Thursday, 5 June 2008

60,000 employees short-changed?

A rude shock of halved paid annual and casual leaves, reduced maternity leave and availability of provident fund and gratuity payment after only five years may hit around 60,000 employees in the private and corporate sectors (government owned too).

This is one of the main features of the draft section of the labour act being compiled by the ministry of labour and human resources, which may be completed towards the end of this year. Though the act was passed some details are being filled in.

Sources say that these employer-friendly regulations were included after hectic lobbying by a few powerful private sector companies in idea exchange sessions.

Ironically, many companies and government corporations, who had not asked for these tough regulations, may also have to go by the draft if the government agrees to it.

The draft rule states that 30 days of paid annual leave will become only 12 days, ten days of paid casual leave will become five and 10 days of sick leave will become five.

Pregnant mothers will now get around 1.5 months maternity leave, in place of the earlier three months leave, and she would get this leave for three births only.

Also, on the private sector complaint that employees were leaving companies for better offers, the draft law allows for companies to pay PF and gratuity only after five years of accumulation, as against the current one year. Even if an employee dies while in service, the minimal compensation of Nu 108, 000 will be subject to many checks like if the employee was following safety standards, for example.

On the employer-friendly regulations, the Director General of the labour ministry Pema Wangda said, “Since many private companies will be enforcing benefits like provident fund and paid leave for the first time, we need to protect them as well, otherwise it may become financially unviable.”

However, observers say that the measure intended to save costs for some private companies will backfire on employees of private companies and government corporations already receiving the benefits. A senior official in Bhutan Telecom said, “These measures, encouraged by some private companies, totally favour the employers and, though we may also save some money, the costs in terms of employee unrest, unattractive job package, attrition and massive loss in morale may greatly damage our company.” A Druk Air official said, “Just when we thought we solved the brain drain crisis after delicate negotiations, these laws will make matters worse, not only for pilots and engineers but the entire staff here.”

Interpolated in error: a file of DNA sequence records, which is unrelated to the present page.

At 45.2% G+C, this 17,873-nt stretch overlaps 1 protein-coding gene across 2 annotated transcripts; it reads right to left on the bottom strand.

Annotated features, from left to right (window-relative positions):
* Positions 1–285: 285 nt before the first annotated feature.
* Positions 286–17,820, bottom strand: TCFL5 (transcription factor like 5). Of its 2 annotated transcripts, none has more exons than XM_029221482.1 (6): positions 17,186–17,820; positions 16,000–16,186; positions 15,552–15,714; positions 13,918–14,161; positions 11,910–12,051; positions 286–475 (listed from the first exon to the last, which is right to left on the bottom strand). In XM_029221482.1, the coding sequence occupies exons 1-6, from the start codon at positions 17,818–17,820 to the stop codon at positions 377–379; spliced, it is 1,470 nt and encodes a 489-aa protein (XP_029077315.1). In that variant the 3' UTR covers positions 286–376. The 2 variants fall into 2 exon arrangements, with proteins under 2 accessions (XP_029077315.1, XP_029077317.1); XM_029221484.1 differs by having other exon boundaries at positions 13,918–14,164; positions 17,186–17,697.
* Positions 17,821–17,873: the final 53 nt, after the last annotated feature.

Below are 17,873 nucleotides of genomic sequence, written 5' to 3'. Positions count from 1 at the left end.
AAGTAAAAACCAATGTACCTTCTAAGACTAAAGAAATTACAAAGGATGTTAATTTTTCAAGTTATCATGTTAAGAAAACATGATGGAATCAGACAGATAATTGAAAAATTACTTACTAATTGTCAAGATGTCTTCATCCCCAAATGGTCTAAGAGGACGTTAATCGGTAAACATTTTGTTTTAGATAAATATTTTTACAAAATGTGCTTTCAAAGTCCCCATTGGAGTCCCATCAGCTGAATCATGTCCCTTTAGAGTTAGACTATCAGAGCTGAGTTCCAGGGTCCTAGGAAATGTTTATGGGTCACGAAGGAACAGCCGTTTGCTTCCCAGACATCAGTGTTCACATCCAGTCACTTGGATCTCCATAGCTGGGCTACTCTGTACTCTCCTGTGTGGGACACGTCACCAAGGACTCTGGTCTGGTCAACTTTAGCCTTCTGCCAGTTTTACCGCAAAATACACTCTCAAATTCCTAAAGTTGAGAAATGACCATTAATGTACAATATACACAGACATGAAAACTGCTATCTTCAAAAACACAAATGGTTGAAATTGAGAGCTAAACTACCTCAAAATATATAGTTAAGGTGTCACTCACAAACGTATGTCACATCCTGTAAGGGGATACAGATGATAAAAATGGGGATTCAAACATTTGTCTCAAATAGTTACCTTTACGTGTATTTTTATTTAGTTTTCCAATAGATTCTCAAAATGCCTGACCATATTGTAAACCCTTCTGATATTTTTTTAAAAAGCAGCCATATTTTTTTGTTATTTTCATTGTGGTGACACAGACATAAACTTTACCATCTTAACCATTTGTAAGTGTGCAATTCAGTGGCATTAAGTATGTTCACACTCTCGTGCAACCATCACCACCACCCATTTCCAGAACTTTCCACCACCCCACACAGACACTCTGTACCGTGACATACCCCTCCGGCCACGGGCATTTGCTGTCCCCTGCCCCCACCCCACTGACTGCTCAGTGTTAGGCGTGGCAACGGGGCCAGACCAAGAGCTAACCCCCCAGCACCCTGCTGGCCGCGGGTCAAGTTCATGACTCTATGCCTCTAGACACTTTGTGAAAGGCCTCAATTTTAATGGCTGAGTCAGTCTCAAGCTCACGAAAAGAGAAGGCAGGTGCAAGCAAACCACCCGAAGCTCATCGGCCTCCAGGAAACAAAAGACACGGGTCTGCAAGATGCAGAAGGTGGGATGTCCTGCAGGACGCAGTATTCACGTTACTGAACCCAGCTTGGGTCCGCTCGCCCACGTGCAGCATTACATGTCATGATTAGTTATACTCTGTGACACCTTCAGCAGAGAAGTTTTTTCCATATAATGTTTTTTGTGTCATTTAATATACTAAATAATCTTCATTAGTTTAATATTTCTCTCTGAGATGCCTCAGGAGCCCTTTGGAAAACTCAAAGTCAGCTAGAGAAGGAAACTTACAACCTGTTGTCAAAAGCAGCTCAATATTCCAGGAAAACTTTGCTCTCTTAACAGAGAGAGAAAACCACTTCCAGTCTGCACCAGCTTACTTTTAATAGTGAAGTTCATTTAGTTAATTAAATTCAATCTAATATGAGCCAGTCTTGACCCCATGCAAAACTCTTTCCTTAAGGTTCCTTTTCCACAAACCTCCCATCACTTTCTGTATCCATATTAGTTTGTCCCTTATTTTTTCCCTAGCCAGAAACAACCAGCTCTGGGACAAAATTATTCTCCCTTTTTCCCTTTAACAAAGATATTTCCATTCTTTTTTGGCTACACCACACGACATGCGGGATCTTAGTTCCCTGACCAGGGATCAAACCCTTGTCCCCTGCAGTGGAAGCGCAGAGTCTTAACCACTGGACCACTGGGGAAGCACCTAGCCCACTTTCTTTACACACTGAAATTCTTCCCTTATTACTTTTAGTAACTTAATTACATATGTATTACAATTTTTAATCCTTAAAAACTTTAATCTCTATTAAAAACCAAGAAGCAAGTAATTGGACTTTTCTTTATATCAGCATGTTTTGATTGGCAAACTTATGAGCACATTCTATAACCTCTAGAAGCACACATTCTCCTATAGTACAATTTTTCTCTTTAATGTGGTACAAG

Pema Wangda clarified that companies and corporations were welcome to take the current rules as minimum standards and could be more generous if they chose.

However, a royal insurance corporation of Bhutan limited (RICB) official said, “Even if we wish to be more generous, our shareholders, who include private companies, may demand cuts in costs as per regulations if they’re unhappy with their returns.”

The Bhutan chamber of commerce and industry (BCCI) secretary, Phup Tshering, however, maintained, “Of what use are good labour laws if they can’t be implemented, so for enforcement to be effective the employers rights must be protected.”

Although the Labour Act was passed in February 2007, labour inspectors found that all corporations, both government and private, were still not following many of the Act’s defined regulations. These violations include no contracts between employer and employee, non submission of internal service rules to the ministry, probation of one year instead of six months and confusion on overtime payment. The corporations are Kuensel, Bhutan power corporation, Bhutan national bank, Tala hydroelectric project authority, BCCL, BFAL, STCBL, RICBL, Bhutan postal corporation, BDFCL and natural resources development corporation.

“We haven’t fined the corporations this time around but asked them to comply and, as soon as we get adequate resources, we’ll also check the private sector,” said Pema Wangda. The checks will start with bigger companies like Tashi, Singye and Lhaki.

The draft rules also allow for child labour between the ages of 12 to 17 limited to 29 professions in the hospitality and food sector, domestic help, baby sitting and light work like sewing, paper making and minor car repair. They will, however, not be allowed in 11 categories of hard labour in areas like construction, mining, cement, forestry, transport and etc.

One of the positive outcomes is the sexual harassment clause, which now has an additional fine of up to Nu 300,000 to be paid to the victim. This is in addition to a maximum sentence of one year and minimum of one month and a fine of Nu 300,000 to the court. An official said, “Any unwanted attention of a sexual nature through speech, writing, gesture and touch will fall under this category.”

The Act also allows the formation of workers associations but only in the company and no strikes and unions will be allowed, that would disturb the peace and security of the nation. With many people in Bhutan earning as low as Nu 900 a month, the minimum wage will be framed by a committee, that will look into affordability of the company, employee productivity, types of work and cost of living.

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